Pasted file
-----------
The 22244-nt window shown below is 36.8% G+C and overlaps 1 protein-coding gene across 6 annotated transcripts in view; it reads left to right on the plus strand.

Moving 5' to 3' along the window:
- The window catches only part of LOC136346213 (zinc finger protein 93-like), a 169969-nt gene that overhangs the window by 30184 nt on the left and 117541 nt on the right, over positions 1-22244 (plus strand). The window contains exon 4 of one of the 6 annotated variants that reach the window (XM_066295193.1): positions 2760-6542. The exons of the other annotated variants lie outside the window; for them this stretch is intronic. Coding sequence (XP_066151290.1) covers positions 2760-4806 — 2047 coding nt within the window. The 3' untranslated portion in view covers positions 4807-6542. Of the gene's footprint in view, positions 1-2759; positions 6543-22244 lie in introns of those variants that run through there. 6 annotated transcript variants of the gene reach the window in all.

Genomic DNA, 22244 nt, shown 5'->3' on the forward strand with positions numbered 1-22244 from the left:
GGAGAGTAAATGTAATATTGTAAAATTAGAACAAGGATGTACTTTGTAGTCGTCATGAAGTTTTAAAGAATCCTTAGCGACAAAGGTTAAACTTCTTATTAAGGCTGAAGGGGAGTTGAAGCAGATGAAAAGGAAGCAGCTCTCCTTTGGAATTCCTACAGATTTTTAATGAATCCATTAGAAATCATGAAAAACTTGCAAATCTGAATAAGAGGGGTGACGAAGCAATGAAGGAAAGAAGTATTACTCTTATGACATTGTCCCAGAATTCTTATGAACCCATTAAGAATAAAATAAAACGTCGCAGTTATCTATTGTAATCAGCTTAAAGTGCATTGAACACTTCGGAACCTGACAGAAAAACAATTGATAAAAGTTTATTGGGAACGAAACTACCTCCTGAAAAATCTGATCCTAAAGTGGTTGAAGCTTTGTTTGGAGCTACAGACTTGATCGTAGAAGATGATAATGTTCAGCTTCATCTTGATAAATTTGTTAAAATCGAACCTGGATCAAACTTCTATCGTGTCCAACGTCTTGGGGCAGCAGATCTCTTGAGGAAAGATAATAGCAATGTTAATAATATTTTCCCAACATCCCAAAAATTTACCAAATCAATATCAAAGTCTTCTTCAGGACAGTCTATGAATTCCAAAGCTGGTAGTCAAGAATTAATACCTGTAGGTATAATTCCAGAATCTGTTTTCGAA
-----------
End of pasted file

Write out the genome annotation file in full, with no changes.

The 22244-nt window shown below is 36.8% G+C and overlaps 1 protein-coding gene across 6 annotated transcripts in view; it reads left to right on the plus strand.

Moving 5' to 3' along the window:
- The window catches only part of LOC136346213 (zinc finger protein 93-like), a 169969-nt gene that overhangs the window by 30184 nt on the left and 117541 nt on the right, over positions 1-22244 (plus strand). The window contains exon 4 of one of the 6 annotated variants that reach the window (XM_066295193.1): positions 2760-6542. The exons of the other annotated variants lie outside the window; for them this stretch is intronic. Coding sequence (XP_066151290.1) covers positions 2760-4806 — 2047 coding nt within the window. The 3' untranslated portion in view covers positions 4807-6542. Of the gene's footprint in view, positions 1-2759; positions 6543-22244 lie in introns of those variants that run through there. 6 annotated transcript variants of the gene reach the window in all.

Genomic DNA, 22244 nt, shown 5'->3' on the forward strand with positions numbered 1-22244 from the left:
GGAGAGTAAATGTAATATTGTAAAATTAGAACAAGGATGTACTTTGTAGTCGTCATGAAGTTTTAAAGAATCCTTAGCGACAAAGGTTAAACTTCTTATTAAGGCTGAAGGGGAGTTGAAGCAGATGAAAAGGAAGCAGCTCTCCTTTGGAATTCCTACAGATTTTTAATGAATCCATTAGAAATCATGAAAAACTTGCAAATCTGAATAAGAGGGGTGACGAAGCAATGAAGGAAAGAAGTATTACTCTTATGACATTGTCCCAGAATTCTTATGAACCCATTAAGAATAAAATAAAACGTCGCAGTTATCTATTGTAATCAGCTTAAAGTGCATTGAACACTTCGGAACCTGACAGAAAAACAATTGATAAAAGTTTATTGGGAACGAAACTACCTCCTGAAAAATCTGATCCTAAAGTGGTTGAAGCTTTGTTTGGAGCTACAGACTTGATCGTAGAAGATGATAATGTTCAGCTTCATCTTGATAAATTTGTTAAAATCGAACCTGGATCAAACTTCTATCGTGTCCAACGTCTTGGGGCAGCAGATCTCTTGAGGAAAGATAATAGCAATGTTAATAATATTTTCCCAACATCCCAAAAATTTACCAAATCAATATCAAAGTCTTCTTCAGGACAGTCTATGAATTCCAAAGCTGGTAGTCAAGAATTAATACCTGTAGGTATAATTCCAGAATCTGTTTTCGAA